S’pore fertility rate drops to record low

Alicia Wong


Singapore’s Total Fertility Rate has plunged to a record low of 1.16, down from 1.22 — already a record low — the previous year, said Deputy Prime Minister (DPM) Wong Kan Seng on Monday, citing preliminary estimates.

He also revealed, a total of 29,265 foreigners were granted permanent residency last year. This is half of the 59,460 given in 2009.

Speaking at the keynote address of the Singapore Perspectives 2011, DPM Wong — who also heads the newly formed National Population and Talent Division – announced the latest figures as he mapped out Singapore’s long-term strategy for managing sustainable population growth.

The main thrust of his speech? How can Singapore grow as a global city and yet remain a “distinctive and endearing home” to its citizens.

To do so,  he acknowledged tensions arising from the Republic’s growing size and from rapid, constant change will have to be resolved, adding that ”not all Singaporeans are comfortable with the pace of change and developments.”

He said, the government was aware some Singaporeans feel the pace of life has picked up too fast and that problems like congestion and increased prices are the result of having too many foreigners, while other Singaporeans are more worried about the potential erosion of the Singaporean identity.

However, he contrasted those problems by laying out the bare facts: that Singaporeans are simply not having enough babies.

“The key hurdle to achieving a sustainable population lies in our weak local fertility rate. For more than thirty years, we have not been having enough babies to replace ourselves. Preliminary estimates indicate that our resident total fertility rate has fallen to 1.16 in 2010, even lower than the 1.22 recorded in 2009. The going is hard, but we have not given up.”

Adding to the complexity of the problem was Singapore’s multi-racial, multi-cultural population.

He said most global cities such as New York, Hong Kong and Tokyo have “sizeable populations” to attract investors and grow domestic markets.

“Singapore, however, is a compact city state and any growth in population size must be balanced against the need to maintain a liveable environment and a harmonious ambience.”

Global cities are also “centres of change” that remake themselves from time to time and implement bold initiatives. But too much change, and “we risk losing the essence of home,” acknowledged Mr Wong.

“We want to retain the vibrancy and dynamism of a city on the move, without eroding the sense of belonging and pride in our shared heritage,” he said.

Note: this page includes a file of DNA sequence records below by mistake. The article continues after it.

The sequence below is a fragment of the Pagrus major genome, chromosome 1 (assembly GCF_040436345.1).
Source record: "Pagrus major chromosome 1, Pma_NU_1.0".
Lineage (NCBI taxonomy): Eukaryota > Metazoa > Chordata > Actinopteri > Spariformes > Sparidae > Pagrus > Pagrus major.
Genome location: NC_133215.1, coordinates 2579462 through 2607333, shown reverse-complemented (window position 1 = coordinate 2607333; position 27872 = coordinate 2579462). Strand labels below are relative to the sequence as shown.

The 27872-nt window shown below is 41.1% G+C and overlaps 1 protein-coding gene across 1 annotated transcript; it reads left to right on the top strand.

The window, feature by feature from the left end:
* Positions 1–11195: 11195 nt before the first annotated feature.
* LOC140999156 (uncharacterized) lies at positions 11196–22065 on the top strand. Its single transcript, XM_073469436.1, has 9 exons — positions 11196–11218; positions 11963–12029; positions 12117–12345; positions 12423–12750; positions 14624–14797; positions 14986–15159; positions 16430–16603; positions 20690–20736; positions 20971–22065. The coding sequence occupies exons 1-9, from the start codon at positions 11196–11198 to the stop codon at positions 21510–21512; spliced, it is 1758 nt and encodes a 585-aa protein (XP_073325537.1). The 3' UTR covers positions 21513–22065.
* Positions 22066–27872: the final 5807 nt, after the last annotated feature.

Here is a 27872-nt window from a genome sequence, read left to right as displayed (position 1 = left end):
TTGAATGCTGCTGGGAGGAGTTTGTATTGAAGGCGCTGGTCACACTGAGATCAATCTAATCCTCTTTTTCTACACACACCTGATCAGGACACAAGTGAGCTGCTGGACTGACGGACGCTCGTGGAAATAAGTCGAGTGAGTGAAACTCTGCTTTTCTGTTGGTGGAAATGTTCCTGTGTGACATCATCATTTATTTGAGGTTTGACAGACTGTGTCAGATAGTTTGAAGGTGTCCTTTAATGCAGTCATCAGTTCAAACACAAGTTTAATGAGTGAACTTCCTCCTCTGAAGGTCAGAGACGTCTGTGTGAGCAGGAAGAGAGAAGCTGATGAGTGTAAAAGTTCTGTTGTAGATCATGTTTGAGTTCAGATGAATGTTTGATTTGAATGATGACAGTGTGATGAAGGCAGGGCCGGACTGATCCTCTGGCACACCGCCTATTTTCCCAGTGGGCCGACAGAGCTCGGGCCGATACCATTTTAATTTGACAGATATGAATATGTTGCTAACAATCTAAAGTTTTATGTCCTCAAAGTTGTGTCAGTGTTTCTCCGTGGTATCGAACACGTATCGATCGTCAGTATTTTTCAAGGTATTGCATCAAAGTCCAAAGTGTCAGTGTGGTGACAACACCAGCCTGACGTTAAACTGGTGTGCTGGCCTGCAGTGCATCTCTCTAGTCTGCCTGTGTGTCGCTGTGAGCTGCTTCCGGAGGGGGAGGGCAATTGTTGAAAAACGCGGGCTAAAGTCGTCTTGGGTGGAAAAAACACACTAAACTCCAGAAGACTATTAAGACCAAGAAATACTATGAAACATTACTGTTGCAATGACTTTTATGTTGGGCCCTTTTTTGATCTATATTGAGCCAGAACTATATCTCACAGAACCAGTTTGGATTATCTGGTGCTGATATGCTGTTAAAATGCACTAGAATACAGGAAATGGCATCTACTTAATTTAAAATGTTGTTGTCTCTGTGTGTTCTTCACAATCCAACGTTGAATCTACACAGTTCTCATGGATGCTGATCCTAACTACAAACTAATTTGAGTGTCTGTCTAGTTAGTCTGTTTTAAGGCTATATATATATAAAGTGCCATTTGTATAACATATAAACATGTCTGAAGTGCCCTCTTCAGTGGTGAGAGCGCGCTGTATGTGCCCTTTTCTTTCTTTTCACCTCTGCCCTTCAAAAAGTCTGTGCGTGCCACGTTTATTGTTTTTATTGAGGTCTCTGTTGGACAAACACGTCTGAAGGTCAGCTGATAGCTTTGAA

To tackle these challenges, the NPTD and other government agencies will be guided by three key principles, said Mr Wong.

First, the government will “preserve and uphold what is distinctive and unique about Singapore.”

To Mr Wong, this boils down to two aspects: Singapore’s national character, which ranges from being hardworking and thrifty to having a “humour that is folksy and unpretentious”, and Singapore’s multi-ethnic, multi-religious and multi-lingual society.

“In managing our population, we will always be guided by the need to preserve a strong citizen core and to maintain stability in our ethnic mix,” he said.

Second, the government will “ensure that growth and change benefit Singaporeans.” This includes ensuring sufficient manpower for economic growth, and mitigating the impact of ageing.

Mr Wong cited how job opportunities, choices and options will grow as Singapore’s economy grows. For instance, up to 10 years ago, the local food and beverage scene was “significantly less vibrant” without the likes of Dempsey Hill.

He noted, however, to ensure growth, there must be sufficient intake of foreign manpower to top up the local workforce.

Third, the government will “remain nimble and be prepared to make adjustments along the way.”

For instance, the immigration framework was tightened to better manage the inflow and quality of new immigrants in the last quarter of 2009. This resulted in half  the number of new PRs in 2010, compared to the year before.

New citizens have remained fairly steady at 18,758 in 2010, from 19,928 in 2009.

“Whatever we do, we will ensure that Singaporeans will benefit from growth and change. The benefits will be concrete,” assured Mr Wong.

He said, “We will not leave behind those who need more help. The surpluses we have set aside in good times can be tapped on to look after the needs of the old and poor. We will continue to enjoy quality education, healthcare, transport and other social infrastructure.”